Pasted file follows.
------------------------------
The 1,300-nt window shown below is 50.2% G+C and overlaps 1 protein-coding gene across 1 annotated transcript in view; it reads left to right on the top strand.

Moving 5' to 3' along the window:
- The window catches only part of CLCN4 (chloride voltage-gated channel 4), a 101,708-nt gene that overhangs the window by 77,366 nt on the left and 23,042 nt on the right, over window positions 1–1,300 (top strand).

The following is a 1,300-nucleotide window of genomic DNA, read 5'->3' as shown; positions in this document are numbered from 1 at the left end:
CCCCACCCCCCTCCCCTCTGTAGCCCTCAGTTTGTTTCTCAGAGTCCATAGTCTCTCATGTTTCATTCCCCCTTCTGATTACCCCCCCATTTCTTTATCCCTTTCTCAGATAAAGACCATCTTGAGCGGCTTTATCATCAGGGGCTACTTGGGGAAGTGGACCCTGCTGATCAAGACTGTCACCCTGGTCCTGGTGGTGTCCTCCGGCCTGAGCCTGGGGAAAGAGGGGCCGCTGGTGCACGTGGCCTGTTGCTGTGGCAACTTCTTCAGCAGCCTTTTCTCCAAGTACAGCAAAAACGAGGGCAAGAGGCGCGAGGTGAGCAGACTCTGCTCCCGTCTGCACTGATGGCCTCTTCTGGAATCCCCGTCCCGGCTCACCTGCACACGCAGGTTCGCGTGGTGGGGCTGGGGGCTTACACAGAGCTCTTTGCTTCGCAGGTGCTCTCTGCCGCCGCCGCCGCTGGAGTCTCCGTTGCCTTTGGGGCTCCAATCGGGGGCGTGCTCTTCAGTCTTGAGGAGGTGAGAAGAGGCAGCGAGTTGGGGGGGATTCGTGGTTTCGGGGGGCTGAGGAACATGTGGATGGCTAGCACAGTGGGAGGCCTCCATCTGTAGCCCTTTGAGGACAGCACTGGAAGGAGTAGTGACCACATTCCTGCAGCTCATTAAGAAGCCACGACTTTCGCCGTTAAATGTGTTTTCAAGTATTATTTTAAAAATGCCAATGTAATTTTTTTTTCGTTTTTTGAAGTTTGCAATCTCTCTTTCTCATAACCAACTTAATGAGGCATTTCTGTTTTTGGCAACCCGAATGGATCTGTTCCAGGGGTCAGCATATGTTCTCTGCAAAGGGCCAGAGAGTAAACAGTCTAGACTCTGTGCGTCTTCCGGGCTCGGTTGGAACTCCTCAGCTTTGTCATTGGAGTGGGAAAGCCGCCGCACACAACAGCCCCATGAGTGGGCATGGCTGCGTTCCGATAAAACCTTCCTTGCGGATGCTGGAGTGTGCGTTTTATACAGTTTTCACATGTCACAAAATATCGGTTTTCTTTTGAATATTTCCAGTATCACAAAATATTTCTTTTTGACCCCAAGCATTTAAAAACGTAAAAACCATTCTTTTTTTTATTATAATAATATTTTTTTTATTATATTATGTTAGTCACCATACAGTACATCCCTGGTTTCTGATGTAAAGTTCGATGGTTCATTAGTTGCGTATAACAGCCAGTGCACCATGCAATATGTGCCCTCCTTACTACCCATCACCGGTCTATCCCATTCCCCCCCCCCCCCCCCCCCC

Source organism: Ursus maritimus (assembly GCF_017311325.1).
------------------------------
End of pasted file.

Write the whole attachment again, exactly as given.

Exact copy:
The 1,300-nt window shown below is 50.2% G+C and overlaps 1 protein-coding gene across 1 annotated transcript in view; it reads left to right on the top strand.

Moving 5' to 3' along the window:
- The window catches only part of CLCN4 (chloride voltage-gated channel 4), a 101,708-nt gene that overhangs the window by 77,366 nt on the left and 23,042 nt on the right, over window positions 1–1,300 (top strand).

The following is a 1,300-nucleotide window of genomic DNA, read 5'->3' as shown; positions in this document are numbered from 1 at the left end:
CCCCACCCCCCTCCCCTCTGTAGCCCTCAGTTTGTTTCTCAGAGTCCATAGTCTCTCATGTTTCATTCCCCCTTCTGATTACCCCCCCATTTCTTTATCCCTTTCTCAGATAAAGACCATCTTGAGCGGCTTTATCATCAGGGGCTACTTGGGGAAGTGGACCCTGCTGATCAAGACTGTCACCCTGGTCCTGGTGGTGTCCTCCGGCCTGAGCCTGGGGAAAGAGGGGCCGCTGGTGCACGTGGCCTGTTGCTGTGGCAACTTCTTCAGCAGCCTTTTCTCCAAGTACAGCAAAAACGAGGGCAAGAGGCGCGAGGTGAGCAGACTCTGCTCCCGTCTGCACTGATGGCCTCTTCTGGAATCCCCGTCCCGGCTCACCTGCACACGCAGGTTCGCGTGGTGGGGCTGGGGGCTTACACAGAGCTCTTTGCTTCGCAGGTGCTCTCTGCCGCCGCCGCCGCTGGAGTCTCCGTTGCCTTTGGGGCTCCAATCGGGGGCGTGCTCTTCAGTCTTGAGGAGGTGAGAAGAGGCAGCGAGTTGGGGGGGATTCGTGGTTTCGGGGGGCTGAGGAACATGTGGATGGCTAGCACAGTGGGAGGCCTCCATCTGTAGCCCTTTGAGGACAGCACTGGAAGGAGTAGTGACCACATTCCTGCAGCTCATTAAGAAGCCACGACTTTCGCCGTTAAATGTGTTTTCAAGTATTATTTTAAAAATGCCAATGTAATTTTTTTTTCGTTTTTTGAAGTTTGCAATCTCTCTTTCTCATAACCAACTTAATGAGGCATTTCTGTTTTTGGCAACCCGAATGGATCTGTTCCAGGGGTCAGCATATGTTCTCTGCAAAGGGCCAGAGAGTAAACAGTCTAGACTCTGTGCGTCTTCCGGGCTCGGTTGGAACTCCTCAGCTTTGTCATTGGAGTGGGAAAGCCGCCGCACACAACAGCCCCATGAGTGGGCATGGCTGCGTTCCGATAAAACCTTCCTTGCGGATGCTGGAGTGTGCGTTTTATACAGTTTTCACATGTCACAAAATATCGGTTTTCTTTTGAATATTTCCAGTATCACAAAATATTTCTTTTTGACCCCAAGCATTTAAAAACGTAAAAACCATTCTTTTTTTTATTATAATAATATTTTTTTTATTATATTATGTTAGTCACCATACAGTACATCCCTGGTTTCTGATGTAAAGTTCGATGGTTCATTAGTTGCGTATAACAGCCAGTGCACCATGCAATATGTGCCCTCCTTACTACCCATCACCGGTCTATCCCATTCCCCCCCCCCCCCCCCCCCC

Source organism: Ursus maritimus (assembly GCF_017311325.1).